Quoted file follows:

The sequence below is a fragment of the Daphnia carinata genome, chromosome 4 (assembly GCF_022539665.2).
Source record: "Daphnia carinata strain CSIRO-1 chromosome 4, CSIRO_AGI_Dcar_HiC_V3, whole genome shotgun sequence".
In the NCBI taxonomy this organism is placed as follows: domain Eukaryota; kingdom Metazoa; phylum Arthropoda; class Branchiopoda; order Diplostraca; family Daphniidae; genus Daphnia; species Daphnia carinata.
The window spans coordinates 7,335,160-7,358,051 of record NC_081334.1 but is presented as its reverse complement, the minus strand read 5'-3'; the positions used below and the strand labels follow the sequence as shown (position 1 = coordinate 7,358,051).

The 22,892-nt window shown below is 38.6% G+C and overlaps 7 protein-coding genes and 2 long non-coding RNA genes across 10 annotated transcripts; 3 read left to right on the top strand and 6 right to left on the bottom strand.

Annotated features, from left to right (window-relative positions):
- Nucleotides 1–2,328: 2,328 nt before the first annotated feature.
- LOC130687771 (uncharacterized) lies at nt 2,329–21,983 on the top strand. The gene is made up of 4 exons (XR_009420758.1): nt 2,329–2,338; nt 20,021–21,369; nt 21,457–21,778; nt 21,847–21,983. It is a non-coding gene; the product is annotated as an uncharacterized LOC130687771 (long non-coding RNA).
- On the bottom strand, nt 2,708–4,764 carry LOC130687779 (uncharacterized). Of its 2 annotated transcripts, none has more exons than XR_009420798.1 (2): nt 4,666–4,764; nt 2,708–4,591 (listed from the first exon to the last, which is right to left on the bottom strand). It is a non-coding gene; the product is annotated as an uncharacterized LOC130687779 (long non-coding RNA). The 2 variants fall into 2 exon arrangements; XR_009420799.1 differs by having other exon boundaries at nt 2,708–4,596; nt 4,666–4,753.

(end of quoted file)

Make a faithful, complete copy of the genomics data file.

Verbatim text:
The sequence below is a fragment of the Daphnia carinata genome, chromosome 4 (assembly GCF_022539665.2).
Source record: "Daphnia carinata strain CSIRO-1 chromosome 4, CSIRO_AGI_Dcar_HiC_V3, whole genome shotgun sequence".
In the NCBI taxonomy this organism is placed as follows: domain Eukaryota; kingdom Metazoa; phylum Arthropoda; class Branchiopoda; order Diplostraca; family Daphniidae; genus Daphnia; species Daphnia carinata.
The window spans coordinates 7,335,160-7,358,051 of record NC_081334.1 but is presented as its reverse complement, the minus strand read 5'-3'; the positions used below and the strand labels follow the sequence as shown (position 1 = coordinate 7,358,051).

The 22,892-nt window shown below is 38.6% G+C and overlaps 7 protein-coding genes and 2 long non-coding RNA genes across 10 annotated transcripts; 3 read left to right on the top strand and 6 right to left on the bottom strand.

Annotated features, from left to right (window-relative positions):
- Nucleotides 1–2,328: 2,328 nt before the first annotated feature.
- LOC130687771 (uncharacterized) lies at nt 2,329–21,983 on the top strand. The gene is made up of 4 exons (XR_009420758.1): nt 2,329–2,338; nt 20,021–21,369; nt 21,457–21,778; nt 21,847–21,983. It is a non-coding gene; the product is annotated as an uncharacterized LOC130687771 (long non-coding RNA).
- On the bottom strand, nt 2,708–4,764 carry LOC130687779 (uncharacterized). Of its 2 annotated transcripts, none has more exons than XR_009420798.1 (2): nt 4,666–4,764; nt 2,708–4,591 (listed from the first exon to the last, which is right to left on the bottom strand). It is a non-coding gene; the product is annotated as an uncharacterized LOC130687779 (long non-coding RNA). The 2 variants fall into 2 exon arrangements; XR_009420799.1 differs by having other exon boundaries at nt 2,708–4,596; nt 4,666–4,753.